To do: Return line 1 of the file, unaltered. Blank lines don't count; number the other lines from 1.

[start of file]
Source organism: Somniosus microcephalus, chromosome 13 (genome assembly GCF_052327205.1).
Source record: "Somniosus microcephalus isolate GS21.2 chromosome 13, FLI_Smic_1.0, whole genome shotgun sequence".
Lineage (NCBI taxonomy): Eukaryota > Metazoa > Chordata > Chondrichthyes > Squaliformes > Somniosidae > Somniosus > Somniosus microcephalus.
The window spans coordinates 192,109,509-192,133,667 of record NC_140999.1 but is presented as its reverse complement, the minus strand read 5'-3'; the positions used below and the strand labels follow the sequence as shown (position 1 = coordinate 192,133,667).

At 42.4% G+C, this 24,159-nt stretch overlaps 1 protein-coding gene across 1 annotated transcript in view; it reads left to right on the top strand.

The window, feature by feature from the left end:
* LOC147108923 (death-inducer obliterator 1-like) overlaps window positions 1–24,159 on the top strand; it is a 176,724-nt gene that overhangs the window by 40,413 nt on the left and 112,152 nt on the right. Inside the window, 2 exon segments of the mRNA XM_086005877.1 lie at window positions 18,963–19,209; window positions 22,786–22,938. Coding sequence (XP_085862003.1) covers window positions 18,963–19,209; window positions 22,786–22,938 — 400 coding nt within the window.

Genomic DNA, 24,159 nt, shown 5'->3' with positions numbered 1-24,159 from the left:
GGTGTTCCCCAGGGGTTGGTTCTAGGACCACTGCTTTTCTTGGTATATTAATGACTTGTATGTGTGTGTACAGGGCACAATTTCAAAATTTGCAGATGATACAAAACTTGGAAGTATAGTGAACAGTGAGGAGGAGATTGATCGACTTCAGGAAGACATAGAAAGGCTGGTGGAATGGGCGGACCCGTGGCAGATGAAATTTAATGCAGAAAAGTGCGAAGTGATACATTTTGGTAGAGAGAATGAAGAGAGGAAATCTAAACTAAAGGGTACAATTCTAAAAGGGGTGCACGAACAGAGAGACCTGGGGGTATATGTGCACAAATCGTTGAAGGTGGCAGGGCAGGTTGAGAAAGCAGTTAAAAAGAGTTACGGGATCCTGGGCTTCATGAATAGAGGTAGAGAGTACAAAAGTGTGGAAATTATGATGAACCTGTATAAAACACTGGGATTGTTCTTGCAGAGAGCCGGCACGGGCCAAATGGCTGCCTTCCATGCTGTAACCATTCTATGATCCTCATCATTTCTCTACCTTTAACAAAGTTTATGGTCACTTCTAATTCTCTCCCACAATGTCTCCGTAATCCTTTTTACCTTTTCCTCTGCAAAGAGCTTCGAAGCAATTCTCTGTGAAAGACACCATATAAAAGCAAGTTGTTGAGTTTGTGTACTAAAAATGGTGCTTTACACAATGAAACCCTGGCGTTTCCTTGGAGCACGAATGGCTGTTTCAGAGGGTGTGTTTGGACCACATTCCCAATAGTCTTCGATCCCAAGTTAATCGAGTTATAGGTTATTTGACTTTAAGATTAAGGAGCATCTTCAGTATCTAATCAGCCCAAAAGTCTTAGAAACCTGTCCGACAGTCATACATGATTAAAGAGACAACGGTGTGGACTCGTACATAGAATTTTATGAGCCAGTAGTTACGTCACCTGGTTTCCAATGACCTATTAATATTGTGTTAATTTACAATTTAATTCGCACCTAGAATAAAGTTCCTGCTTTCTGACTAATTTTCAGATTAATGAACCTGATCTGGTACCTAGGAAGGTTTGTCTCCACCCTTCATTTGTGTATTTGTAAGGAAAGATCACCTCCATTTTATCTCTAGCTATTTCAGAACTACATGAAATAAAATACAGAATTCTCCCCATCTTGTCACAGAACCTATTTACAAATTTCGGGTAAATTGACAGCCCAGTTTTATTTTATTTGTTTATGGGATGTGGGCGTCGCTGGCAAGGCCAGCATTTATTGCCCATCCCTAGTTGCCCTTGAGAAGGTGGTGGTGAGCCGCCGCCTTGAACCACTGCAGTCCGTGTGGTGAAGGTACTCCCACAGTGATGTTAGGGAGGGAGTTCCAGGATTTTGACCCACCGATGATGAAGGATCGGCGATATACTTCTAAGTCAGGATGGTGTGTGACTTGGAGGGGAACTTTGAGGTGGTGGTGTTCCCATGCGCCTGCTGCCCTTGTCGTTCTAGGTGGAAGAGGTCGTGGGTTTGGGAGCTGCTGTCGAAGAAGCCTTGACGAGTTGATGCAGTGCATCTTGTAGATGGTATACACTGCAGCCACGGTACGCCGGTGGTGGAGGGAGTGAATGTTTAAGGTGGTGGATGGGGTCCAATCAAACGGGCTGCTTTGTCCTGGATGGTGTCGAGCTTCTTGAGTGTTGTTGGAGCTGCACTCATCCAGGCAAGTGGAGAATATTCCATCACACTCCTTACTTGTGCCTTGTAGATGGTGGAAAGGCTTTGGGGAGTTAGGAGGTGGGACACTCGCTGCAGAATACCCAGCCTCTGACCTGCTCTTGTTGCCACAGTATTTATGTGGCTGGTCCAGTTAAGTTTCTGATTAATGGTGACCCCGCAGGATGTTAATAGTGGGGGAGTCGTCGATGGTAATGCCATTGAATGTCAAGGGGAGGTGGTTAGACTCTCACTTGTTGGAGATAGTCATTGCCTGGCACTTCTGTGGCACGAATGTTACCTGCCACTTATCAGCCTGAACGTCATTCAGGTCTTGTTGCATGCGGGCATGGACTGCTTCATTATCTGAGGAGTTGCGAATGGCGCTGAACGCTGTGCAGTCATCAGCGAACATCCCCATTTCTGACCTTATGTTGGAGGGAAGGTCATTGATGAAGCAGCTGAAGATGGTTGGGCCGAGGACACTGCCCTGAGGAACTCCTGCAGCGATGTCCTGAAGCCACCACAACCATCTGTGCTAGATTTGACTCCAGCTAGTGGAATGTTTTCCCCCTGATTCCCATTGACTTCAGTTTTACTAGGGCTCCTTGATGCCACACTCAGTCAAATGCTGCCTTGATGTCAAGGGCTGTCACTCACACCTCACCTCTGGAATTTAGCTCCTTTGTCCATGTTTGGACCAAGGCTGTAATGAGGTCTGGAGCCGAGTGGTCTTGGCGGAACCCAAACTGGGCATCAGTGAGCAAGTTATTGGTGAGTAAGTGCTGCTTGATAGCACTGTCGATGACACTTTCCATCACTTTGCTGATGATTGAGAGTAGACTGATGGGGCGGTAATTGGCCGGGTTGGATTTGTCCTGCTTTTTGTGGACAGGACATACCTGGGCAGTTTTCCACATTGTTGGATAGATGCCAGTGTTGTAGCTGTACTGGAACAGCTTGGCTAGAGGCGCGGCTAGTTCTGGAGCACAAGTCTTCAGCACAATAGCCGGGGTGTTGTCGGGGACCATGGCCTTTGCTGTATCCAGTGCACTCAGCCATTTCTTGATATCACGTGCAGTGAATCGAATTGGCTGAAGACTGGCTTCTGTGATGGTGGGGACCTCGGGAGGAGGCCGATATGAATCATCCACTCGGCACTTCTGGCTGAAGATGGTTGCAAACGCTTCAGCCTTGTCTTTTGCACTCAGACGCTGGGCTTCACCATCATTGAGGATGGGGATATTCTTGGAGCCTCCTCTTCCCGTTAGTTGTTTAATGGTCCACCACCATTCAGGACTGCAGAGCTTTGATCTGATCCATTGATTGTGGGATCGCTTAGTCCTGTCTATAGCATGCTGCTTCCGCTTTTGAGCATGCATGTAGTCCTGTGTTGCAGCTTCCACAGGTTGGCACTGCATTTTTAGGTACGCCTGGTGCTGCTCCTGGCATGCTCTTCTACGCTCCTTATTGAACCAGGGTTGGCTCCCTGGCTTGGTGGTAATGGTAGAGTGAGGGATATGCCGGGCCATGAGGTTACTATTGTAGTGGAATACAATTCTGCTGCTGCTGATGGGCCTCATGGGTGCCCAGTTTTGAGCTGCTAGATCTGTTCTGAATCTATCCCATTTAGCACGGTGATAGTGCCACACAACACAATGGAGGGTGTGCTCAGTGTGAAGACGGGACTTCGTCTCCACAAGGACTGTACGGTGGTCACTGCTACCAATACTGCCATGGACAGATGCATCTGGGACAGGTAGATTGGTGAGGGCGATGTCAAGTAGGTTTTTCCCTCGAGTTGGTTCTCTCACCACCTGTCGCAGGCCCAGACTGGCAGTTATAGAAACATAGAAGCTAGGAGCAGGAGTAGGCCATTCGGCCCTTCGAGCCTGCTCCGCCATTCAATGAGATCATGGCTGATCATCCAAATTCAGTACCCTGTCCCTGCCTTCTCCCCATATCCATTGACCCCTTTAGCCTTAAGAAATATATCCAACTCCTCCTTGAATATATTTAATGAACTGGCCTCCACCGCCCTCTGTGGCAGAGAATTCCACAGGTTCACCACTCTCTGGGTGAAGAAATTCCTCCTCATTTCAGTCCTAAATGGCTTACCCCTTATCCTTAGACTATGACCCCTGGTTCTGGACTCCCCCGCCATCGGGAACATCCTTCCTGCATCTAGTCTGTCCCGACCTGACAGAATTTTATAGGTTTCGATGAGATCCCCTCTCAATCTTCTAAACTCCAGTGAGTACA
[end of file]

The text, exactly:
Source organism: Somniosus microcephalus, chromosome 13 (genome assembly GCF_052327205.1).